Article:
Subsea Source Control and Containment
Optimization continues and improvement in oil collection is expected over the next several days. It will be a few days before an assessment can be made as to the success of this containment effort.
The volume of oil captured and gas flared is being updated daily on BP’s website, www.bp.com
The first planned addition will use the hoses and manifold that were deployed for the “top kill” operation to take oil and gas from the failed Deepwater Horizon blow-out preventer (BOP) through a separate riser to the Q4000 vessel on the surface, in addition to the LMRP cap system. This system is intended to increase the overall efficiency of the containment operation by possibly increasing the amount of oil and gas that can be captured from the well and is currently expected to be available for deployment in mid-June.
The second planned addition is intended to provide a more permanent LMRP containment cap system by directing the oil and gas to a new free-floating riser ending approximately 300 feet below sea level. A flexible hose then will be attached to a containment vessel. This long-term containment option is designed to permit more effective disconnection and reconnection of the riser to provide the greatest flexibility for operations during a hurricane and is expected to be implemented in early July.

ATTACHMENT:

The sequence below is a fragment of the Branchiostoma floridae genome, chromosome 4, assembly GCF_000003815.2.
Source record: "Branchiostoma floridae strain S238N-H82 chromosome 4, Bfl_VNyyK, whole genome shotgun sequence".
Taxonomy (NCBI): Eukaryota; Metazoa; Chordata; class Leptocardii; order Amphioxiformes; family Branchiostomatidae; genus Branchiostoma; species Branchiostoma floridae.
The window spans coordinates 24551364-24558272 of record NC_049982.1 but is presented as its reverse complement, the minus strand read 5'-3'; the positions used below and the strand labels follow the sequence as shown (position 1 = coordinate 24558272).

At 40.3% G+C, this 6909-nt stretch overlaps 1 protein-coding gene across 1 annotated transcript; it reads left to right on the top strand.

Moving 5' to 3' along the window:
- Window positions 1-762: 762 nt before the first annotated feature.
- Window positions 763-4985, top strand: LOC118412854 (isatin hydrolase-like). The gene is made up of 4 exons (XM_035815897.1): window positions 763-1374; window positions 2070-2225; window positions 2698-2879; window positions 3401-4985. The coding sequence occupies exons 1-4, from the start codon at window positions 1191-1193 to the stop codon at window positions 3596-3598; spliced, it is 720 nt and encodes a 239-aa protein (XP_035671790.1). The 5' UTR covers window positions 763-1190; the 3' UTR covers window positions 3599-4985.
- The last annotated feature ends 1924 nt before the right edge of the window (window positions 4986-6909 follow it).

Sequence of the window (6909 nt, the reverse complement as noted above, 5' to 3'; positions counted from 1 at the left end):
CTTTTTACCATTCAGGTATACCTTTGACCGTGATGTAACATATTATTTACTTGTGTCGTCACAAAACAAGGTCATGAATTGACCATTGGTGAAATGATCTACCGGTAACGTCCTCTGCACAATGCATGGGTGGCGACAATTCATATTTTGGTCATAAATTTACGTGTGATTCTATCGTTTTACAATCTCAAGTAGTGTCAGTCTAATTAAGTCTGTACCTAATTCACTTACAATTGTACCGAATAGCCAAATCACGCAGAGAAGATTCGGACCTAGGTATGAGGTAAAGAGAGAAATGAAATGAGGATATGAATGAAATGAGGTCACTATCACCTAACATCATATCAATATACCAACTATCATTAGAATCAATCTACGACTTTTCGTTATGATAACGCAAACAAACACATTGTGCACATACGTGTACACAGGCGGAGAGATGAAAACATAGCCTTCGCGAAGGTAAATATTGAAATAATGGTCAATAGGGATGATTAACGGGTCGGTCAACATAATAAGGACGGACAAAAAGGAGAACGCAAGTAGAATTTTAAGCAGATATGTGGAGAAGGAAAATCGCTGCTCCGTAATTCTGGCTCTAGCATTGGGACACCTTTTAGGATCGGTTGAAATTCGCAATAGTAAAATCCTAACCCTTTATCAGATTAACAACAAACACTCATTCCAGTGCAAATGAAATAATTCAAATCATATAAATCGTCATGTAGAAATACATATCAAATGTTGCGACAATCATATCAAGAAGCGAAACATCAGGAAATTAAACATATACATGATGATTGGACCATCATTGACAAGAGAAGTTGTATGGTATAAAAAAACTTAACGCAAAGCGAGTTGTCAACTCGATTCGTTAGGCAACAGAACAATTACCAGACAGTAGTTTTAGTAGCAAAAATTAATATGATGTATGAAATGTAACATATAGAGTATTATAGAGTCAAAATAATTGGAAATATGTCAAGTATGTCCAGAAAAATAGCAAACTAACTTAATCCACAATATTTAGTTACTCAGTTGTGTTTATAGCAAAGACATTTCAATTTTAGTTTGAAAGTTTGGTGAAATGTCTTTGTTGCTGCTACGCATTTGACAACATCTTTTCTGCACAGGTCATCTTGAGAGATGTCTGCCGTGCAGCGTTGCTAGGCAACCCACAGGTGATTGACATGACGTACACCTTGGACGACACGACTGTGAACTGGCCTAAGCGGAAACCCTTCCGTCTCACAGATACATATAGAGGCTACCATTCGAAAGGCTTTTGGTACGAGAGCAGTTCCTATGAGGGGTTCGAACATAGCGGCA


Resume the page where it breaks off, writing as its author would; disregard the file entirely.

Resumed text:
In the meantime, work on the first relief well, which started May 2, continues and has currently reached a depth of 12,956 feet. The second relief well, which started May 16, is at 8,576 feet, and testing of the BOP is continuing. Both wells are still estimated to take approximately three months to complete from commencement of drilling.
Surface Spill Response and Containment
Work continues to collect and disperse oil that has reached the surface of the sea, to protect the shoreline of the Gulf of Mexico, and to collect and clean up any oil that has reached shore.
More than 2,600 vessels are now involved in the response effort, including skimmers, tugs, barges and recovery vessels. Operations to skim oil from the surface of the water now have recovered, in total, approximately 368,000 barrels (15.5 million gallons) of oily liquid.
The total length of containment boom deployed as part of efforts to prevent oil from reaching the coast is now over 2.2 million feet, and an additional 2.4 million feet of sorbent boom also has been deployed.
To date, approximately 37,000 claims have been submitted and more than 18,000 payments already have been made, totalling approximately $48 million. BP has received more than 152,000 calls into its help lines.